I’m sure you’ve been asked the question at some time in your life, “What would you do if you had but one day to live?” Be honest, what is your answer? Would you change anything? Would the world look different? Would you pick up the phone and tell a long lost friend or loved one something you’ve been meaning to say? Would you run to your kids room and throw your arms around them and tell them how much you love them and how much they mean to you? Your parents? Siblings? Would you be a different person? Would you treat people differently? Be honest.

Give this some deep and meaningful thought. Not from a negative or sadness point of view, but from a position of walking in cancers shoes. Let the situation sink in and think hard and deep about how your life would change.

Cancer has been a blessing for me in many ways in which I’ve described. It is not a curse nor a death sentence. It’s a window to living. A very clear and fog free window on this world we live in. And a daily reminder of just how short this trip we’re on is.

I’ve come to the understanding that death and the possibility of such is easy. It’s living in this life that is hard. Really hard. And I want to challenge everyone who cares to listen to really live. And to live for today, not tomorrow. Not in the seats as a spectator but on the stage as the principal in a play.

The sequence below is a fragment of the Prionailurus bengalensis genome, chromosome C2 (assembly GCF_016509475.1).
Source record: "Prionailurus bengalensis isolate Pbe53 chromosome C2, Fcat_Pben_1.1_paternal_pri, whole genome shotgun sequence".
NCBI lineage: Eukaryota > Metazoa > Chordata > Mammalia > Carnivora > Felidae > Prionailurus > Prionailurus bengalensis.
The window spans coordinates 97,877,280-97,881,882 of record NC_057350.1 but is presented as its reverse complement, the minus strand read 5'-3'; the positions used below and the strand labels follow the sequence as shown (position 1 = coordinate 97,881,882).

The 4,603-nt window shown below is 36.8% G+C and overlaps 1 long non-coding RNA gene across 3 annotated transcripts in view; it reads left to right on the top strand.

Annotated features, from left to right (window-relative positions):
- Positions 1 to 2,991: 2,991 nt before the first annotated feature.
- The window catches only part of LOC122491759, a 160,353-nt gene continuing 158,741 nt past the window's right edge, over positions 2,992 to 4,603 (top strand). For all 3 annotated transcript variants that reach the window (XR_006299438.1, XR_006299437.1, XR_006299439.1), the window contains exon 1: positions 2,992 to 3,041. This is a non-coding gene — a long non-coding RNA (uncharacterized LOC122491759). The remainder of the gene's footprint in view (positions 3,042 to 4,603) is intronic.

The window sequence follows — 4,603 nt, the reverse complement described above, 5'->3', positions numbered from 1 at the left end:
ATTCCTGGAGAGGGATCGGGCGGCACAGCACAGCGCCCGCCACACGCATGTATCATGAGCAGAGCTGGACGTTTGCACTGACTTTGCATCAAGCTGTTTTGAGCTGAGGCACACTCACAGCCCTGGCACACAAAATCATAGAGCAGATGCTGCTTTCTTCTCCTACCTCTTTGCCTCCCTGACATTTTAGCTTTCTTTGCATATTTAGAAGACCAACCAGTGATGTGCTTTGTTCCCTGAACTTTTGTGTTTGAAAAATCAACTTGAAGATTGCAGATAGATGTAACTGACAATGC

So imagine you have cancer and choose to live life as such. You might be amazed at the possibilities that open up when you live your life from this point of view.

It's been a year!

How quickly a year passes. Truly amazing and as we grow older, each year appears to be passing more quickly than the last. That said, it's been a year almost to the day that I completed my chemo / radiation treatment at SCCA. Much has transpired and for the most part, all has been good.

My last tri-monthly appointment this month with Dr. Martins was consistent. Again, he popped into the room brimming ear to ear with a smile stating, 'The CT looks good; lymph's, mass no larger (only scar tissue), and the radiologist was having a very, very good day'. He then read the report verbatim and yes, the radiologist was having a good day. You could hear it through the Dr. speak and terminology.